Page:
- The Washington Times - Saturday, July 18, 2009

Two major banks that teetered during the recent financial meltdown on Friday reported unexpectedly strong second-quarter earnings.

Bank of America reported profit fell to $3.2 billion, or 33 cents a share, for the quarter, from $3.4 billion, or 72 cents a share, for the same quarter last year. Still, the results exceeded analysts’ expectations.

The bank said its second-quarter earnings were driven by trading results. Charlotte, N.C.-based Bank of America acquired Merrill Lynch & Co. earlier this year.

New York-based Citigroup reported earnings of $4.3 billion, or 49 cents a share, compared with $2.59 billion, or 55 cents a share, during the same quarter last year. Analysts expected the bank would lose 37 cents a share.

Citigroup attributed the results to the $6.7 billion sale of its Smith Barney unit to Morgan Stanley and the recovery of asset values since the depths of the market crisis.

The bank had more than $300 billion in risky assets on the books at quarter end and is negotiating to give the federal government a 34 percent stake as part of a debt-exchange program.

The banks were among those to receive the largest shares of the $549.4 billion federal Troubled Assets Relief Program.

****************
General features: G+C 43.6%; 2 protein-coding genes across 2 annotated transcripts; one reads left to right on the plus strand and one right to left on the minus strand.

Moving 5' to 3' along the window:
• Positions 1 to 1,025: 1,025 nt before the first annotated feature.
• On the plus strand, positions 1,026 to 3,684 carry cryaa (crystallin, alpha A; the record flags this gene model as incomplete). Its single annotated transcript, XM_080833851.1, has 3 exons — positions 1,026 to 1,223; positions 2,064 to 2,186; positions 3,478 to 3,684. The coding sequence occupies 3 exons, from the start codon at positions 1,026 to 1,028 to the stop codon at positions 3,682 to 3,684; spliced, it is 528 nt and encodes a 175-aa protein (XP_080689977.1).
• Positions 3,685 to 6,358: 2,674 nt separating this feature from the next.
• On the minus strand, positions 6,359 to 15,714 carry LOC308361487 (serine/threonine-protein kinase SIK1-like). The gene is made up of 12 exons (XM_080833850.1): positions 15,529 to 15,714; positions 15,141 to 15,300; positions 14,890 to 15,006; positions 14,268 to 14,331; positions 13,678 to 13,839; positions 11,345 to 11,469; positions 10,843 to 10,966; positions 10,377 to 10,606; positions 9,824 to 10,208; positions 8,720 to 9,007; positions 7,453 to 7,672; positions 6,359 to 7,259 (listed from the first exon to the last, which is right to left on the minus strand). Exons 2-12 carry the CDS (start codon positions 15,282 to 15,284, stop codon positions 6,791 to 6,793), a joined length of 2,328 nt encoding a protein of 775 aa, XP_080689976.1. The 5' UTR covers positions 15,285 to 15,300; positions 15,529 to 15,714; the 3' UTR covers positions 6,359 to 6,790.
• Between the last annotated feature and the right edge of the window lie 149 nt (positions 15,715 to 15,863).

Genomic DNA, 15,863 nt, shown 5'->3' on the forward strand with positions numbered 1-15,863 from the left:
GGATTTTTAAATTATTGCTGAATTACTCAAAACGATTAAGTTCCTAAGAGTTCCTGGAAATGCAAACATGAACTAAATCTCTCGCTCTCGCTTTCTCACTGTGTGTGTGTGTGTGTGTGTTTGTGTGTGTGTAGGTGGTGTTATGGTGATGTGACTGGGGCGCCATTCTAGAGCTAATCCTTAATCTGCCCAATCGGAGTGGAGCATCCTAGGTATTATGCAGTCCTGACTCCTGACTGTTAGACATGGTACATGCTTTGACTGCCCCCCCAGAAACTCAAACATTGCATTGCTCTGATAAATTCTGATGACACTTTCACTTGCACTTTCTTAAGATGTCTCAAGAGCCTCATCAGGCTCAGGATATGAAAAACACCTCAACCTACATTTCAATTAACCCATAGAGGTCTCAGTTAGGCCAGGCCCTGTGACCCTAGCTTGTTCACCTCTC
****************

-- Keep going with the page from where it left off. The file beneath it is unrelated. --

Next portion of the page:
Bank of America received $55 billion, while Citibank received $45 billion. Just two months ago, they failed the Treasury Department’s so-called “stress test” for the country’s 19 biggest financial institutions and were told to raise more capital to protect against future potential losses. Neither bank has repaid any of the money.

Earlier this week, Goldman Sachs and JP Morgan Chase reported second-quarter profits, also boosted by securities trading. Both companies also received billions in federal bailout money.

New York-based Goldman Sachs on Tuesday reported quarterly net income of $3.44 billion, or $4.93 a share, exceeding expectations of $3.65 a share. The bank said the profits were from trading and stock underwriting.

JPMorgan on Thursday reported second-quarter profits of $2.7 billion, 36 percent more than a year ago. The company said the gains were from record investment-banking fees and success in the fixed-income market.

Goldman Sachs received $10 billion in bailout money and JPMorgan received $25 billion. Both companies began to repay the money last month.

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